This evidence briefing is aimed at policymakers working on economic and social disparities between areas of the UK. The research evidence provides a better understanding of drivers of area disparities and should inform policy measures aimed at improving local development.

Regions, cities and neighbourhoods throughout the UK appear very unequal, with differences in terms of average earnings, employment and other socio-economic outcomes persisting over time. However, these figures simply show the aggregated outcomes for people who live and work in different places. While it is relatively easy to measure aggregate differences between places, it is much harder to work out how these differences affect people who live and work there.

The differences between people living and working within the same local area could far exceed the differences between areas. In other words, knowing whether 'between-area' or 'within-area' disparities dominate is important in understanding the role policy might play in helping address individual disparities. To develop policy we need to know to what extent area disparities arise because of the characteristics of people in an area (sorting) versus different outcomes for the same types of people in different places (area effects).

Wages represent a good indicator of productivity and variation in income. Moving from the worst-off to the best area, average wages increase by just over 60 per cent. However, wage disparity is mostly due to individual characteristics (ie sorting). Area effects contribute only a small percentage to the overall variation of wages, and are not very important for understanding overall levels of wage disparity.

Key findings

  • The main driver of wage disparities between places is the composition of types of workers in different areas (‘sorting’), which accounts for at least 70 per cent of area disparities in the study. At most, 30 per cent are caused by area-specific effects (where the same types of workers experience different outcomes depending on the area they work in). The most conservative estimates suggest that area-specific effects account for only 10 per cent of area disparities.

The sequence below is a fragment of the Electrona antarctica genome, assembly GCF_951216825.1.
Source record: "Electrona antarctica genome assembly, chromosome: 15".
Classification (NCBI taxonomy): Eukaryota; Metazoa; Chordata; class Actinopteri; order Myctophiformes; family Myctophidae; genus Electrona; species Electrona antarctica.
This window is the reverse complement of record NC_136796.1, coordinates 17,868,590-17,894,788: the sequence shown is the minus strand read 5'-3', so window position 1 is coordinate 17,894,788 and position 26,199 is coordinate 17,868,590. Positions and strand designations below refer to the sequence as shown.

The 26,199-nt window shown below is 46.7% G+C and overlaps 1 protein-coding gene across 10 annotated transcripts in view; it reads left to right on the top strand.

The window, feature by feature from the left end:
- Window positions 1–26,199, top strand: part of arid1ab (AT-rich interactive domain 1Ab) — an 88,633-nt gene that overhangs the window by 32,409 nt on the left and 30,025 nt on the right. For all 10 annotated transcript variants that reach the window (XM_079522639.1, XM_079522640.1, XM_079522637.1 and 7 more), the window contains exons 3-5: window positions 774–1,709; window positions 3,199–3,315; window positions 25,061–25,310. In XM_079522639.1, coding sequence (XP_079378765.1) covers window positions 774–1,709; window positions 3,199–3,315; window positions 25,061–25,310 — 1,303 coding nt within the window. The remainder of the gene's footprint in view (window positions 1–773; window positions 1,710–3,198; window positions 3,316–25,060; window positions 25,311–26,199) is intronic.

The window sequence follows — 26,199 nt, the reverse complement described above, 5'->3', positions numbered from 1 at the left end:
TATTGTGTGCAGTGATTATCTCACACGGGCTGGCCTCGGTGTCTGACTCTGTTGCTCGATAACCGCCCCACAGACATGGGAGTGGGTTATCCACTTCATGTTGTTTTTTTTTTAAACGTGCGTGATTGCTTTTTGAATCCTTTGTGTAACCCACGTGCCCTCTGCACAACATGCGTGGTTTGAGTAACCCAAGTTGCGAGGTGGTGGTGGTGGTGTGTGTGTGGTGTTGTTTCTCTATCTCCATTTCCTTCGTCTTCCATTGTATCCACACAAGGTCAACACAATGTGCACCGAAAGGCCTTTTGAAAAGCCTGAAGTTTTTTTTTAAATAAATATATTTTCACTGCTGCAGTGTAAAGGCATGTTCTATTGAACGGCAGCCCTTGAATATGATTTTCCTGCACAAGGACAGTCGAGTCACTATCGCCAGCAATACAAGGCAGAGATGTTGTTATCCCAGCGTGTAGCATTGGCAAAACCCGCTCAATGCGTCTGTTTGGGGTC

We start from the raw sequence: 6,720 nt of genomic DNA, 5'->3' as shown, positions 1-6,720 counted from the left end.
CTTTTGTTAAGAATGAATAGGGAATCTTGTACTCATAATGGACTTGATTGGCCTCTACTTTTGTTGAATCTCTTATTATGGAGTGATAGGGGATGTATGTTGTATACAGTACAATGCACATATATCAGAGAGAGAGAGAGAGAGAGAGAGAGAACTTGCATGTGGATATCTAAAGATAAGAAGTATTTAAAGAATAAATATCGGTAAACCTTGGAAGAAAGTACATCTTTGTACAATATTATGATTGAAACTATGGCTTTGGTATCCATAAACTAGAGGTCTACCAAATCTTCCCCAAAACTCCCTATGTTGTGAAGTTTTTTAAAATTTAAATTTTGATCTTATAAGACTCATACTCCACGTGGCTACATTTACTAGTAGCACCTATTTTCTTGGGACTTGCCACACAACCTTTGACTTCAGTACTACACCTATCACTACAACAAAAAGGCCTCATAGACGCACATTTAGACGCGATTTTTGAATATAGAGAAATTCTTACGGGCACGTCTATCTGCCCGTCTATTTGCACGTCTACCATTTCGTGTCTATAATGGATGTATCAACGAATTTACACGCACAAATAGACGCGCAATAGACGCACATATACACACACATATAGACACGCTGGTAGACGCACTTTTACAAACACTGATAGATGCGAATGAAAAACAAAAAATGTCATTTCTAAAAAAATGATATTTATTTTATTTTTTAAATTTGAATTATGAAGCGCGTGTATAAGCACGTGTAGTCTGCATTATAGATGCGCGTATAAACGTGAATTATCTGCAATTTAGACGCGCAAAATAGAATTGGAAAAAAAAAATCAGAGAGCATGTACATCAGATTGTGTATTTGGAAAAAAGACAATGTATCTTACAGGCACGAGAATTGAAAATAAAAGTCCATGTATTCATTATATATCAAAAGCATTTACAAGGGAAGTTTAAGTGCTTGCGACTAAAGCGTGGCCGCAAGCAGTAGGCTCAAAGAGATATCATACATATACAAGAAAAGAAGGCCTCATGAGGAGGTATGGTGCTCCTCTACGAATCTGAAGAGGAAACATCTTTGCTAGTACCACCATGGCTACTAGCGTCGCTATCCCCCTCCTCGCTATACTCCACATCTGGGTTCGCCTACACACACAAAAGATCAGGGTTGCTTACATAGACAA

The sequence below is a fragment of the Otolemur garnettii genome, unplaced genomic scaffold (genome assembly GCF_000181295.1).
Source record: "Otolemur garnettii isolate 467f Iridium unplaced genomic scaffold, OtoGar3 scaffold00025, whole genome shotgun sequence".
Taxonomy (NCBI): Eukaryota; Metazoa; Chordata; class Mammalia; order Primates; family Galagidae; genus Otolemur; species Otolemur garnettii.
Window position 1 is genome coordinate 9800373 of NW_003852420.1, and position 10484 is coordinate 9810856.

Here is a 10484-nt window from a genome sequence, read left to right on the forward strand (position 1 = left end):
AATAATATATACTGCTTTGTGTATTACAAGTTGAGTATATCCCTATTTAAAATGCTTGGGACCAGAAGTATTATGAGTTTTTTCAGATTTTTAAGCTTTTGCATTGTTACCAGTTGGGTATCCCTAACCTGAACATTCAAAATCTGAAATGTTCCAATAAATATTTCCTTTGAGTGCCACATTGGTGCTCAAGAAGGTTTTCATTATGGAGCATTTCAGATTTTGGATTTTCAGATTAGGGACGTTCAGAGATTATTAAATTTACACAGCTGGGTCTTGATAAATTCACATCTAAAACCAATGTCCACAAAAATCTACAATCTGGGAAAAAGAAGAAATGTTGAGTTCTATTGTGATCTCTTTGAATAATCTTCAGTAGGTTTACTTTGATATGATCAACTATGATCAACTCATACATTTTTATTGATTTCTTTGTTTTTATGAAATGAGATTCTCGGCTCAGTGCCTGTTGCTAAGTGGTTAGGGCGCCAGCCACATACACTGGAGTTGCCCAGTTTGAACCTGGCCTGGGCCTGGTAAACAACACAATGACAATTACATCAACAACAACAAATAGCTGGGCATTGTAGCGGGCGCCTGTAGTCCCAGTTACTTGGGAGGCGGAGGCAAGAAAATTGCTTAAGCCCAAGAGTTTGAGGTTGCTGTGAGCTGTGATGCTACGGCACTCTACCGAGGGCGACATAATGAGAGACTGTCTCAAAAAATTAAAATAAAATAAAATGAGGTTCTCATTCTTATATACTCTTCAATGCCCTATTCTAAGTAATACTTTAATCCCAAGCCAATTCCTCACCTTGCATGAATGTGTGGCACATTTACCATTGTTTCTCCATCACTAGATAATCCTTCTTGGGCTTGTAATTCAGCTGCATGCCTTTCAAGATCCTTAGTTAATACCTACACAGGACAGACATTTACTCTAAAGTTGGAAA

• Despite many decades of policy intervention the places with the worst area effects have seen little catch-up with better places. There is no compelling evidence that initiatives such as the Regional Development Agencies, ‘clusters’ or targeting small businesses have affected catch-up.
  • Any catch-up in disadvantaged areas has been offset by a greater sorting effect of people, where for instance higher skilled people have moved to more productive areas. Wage disparities between areas are therefore persistent over time.
  • Area income averages are of little use as wellbeing indicators in themselves, without taking into consideration costs of living and local amenities. High nominal wages tend for instance to be offset by high house prices or low quality of life.

Policy relevance and implications

  • Policy should be assessed by impact on people, not places. In the recent past, policy has arguably been too heavily focused on public expenditure to turn around declining places, and paid too little attention to individuals, housing costs and amenity differences.
  • Skills policy issues need to be resolved, such as clarifying decision making and delivery, deciding whether focus should be on local employment needs or general skills, and training and education should be funded when newly skilled people move away from declining places.
  • ‘One size fits all’ policies for land use and housing are not beneficial for disadvantaged areas. Increasing housing supply in declining places with low house prices simply reduces relative house prices further, while increasing housing density has side effects on costs and congestion. National policies emphasising brownfield land, high density, city centres, mixed-use, and further building regulations increase the costs of new development which may disproportionately affect disadvantaged areas.
  • Policy should focus on encouraging labour market activity and removing barriers to mobility, by expanding housing supply and reducing costs of living in relatively successful places. This will require a softening of restrictive planning and national top-down guidelines, large enough incentives for local authorities and appropriate compensation for existing residents to ensure development is agreed.
  • Policy measures have traditionally focused on public expenditure to turn around declining places, but these policies have not been very successful. There is a need to identify priority areas of expenditure and consider more radical changes – such as reforming land use planning –to help address issues arising from spatial disparities.